With Popular Instagram Account, Students Keep an Eye on the Squirrels
Photos by (from left) @real_lanceu, @gracequynnie and @_samanthabriggs
Spencer Lin ’21 has watched as tiny, furry critters across campus seemed to join the micromobility craze and take a perch on Veo scooters. He laughed when they suddenly *freeze!* on McKeldin Mall, trying to hide in plain sight from passersby. And he stared in fascination—and reached for his camera—when a bushy-tailed little omnivore hoisted up a chicken wing two-handed to take a bite.
These are the University of Maryland’s squirrels, and Lin realized he wasn’t the only Terp with a passion for seeing them scamper and chase each other around the manicured grounds.
That’s why the animal photography enthusiast started the @UMD_Squirrels_ account on Instagram in 2018, which he passed down at graduation to younger squirrel enthusiasts; it now has over 4,500 followers. Perhaps they see a bit of themselves in the cute brown-, black- and red-colored rodents?
“I think that’s something they can relate to or be, like, ‘Oh, it’s fun that the squirrel was eating something I would eat,’” he said. “I think it’s funny when people see squirrels eat some of the food they have, digging out of a bag of Chick-fil-A or eating a dining hall cookie.”
The page now resides in the hands of Claire Nelson ‘23, an early childhood and early childhood special education major and friend of Lin’s.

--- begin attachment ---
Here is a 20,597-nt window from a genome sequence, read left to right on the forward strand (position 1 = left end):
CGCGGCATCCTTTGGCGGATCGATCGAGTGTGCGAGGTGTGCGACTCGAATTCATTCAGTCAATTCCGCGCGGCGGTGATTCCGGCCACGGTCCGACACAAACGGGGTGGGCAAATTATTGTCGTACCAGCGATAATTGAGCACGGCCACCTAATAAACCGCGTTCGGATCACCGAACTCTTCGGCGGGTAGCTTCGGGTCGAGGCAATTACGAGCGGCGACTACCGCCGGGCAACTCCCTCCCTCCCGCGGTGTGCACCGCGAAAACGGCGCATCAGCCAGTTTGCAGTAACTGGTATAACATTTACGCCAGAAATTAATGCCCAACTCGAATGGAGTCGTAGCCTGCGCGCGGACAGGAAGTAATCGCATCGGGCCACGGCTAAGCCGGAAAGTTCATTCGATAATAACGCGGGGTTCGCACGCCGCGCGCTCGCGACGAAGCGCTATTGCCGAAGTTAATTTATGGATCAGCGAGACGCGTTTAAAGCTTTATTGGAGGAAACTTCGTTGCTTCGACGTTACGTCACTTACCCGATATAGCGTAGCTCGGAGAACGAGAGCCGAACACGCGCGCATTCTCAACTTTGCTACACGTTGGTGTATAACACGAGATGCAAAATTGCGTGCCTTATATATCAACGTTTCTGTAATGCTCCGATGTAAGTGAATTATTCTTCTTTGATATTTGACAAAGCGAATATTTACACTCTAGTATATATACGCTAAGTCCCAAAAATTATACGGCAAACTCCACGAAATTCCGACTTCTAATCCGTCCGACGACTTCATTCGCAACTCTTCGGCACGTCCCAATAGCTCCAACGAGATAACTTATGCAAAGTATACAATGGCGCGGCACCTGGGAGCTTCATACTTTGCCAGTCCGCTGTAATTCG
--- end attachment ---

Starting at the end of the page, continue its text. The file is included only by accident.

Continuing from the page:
The account takes submissions from the public, and Nelson admits she is backlogged with requests from people who want one of their favorite squirrel pics to make the big time. But Nelson doesn’t want just any ordinary squirrel photo or video clip. Technical quality counts, including good lighting and sharp focus, she says. Squirrels inadvertently copying human behavior, particularly in a situation Nelson hasn't seen before, are best of all.
“I don’t want to be too repetitive,” she said. “Sometimes I’ll post something that’s kind of seasonal so during Halloween and Thanksgiving break—I try to get posts that fit thematically.”
Lin said he always wanted UMD’s squirrel watchers to know “we can’t process all these submissions quick … it’s not because we hate you,” he laughed.
What’s the secret of the rodents’ popularity? Nelson thinks they are a stress-reliever for college students, and perhaps something like an unofficial mascot to rally around.
“It’s almost like we’re bonding over squirrels and there’s a sense of community over something that doesn’t seem like it has much meaning … seeing squirrels on campus almost unifies us in some weird way,” Nelson said.
Up until today, Nelson had not revealed herself as the admin on the account. At graduation, she says she plans to pose for a selfie with a squirrel—and then pass control of the account to the next student up for documenting an amusing slice of Terp wildlife.
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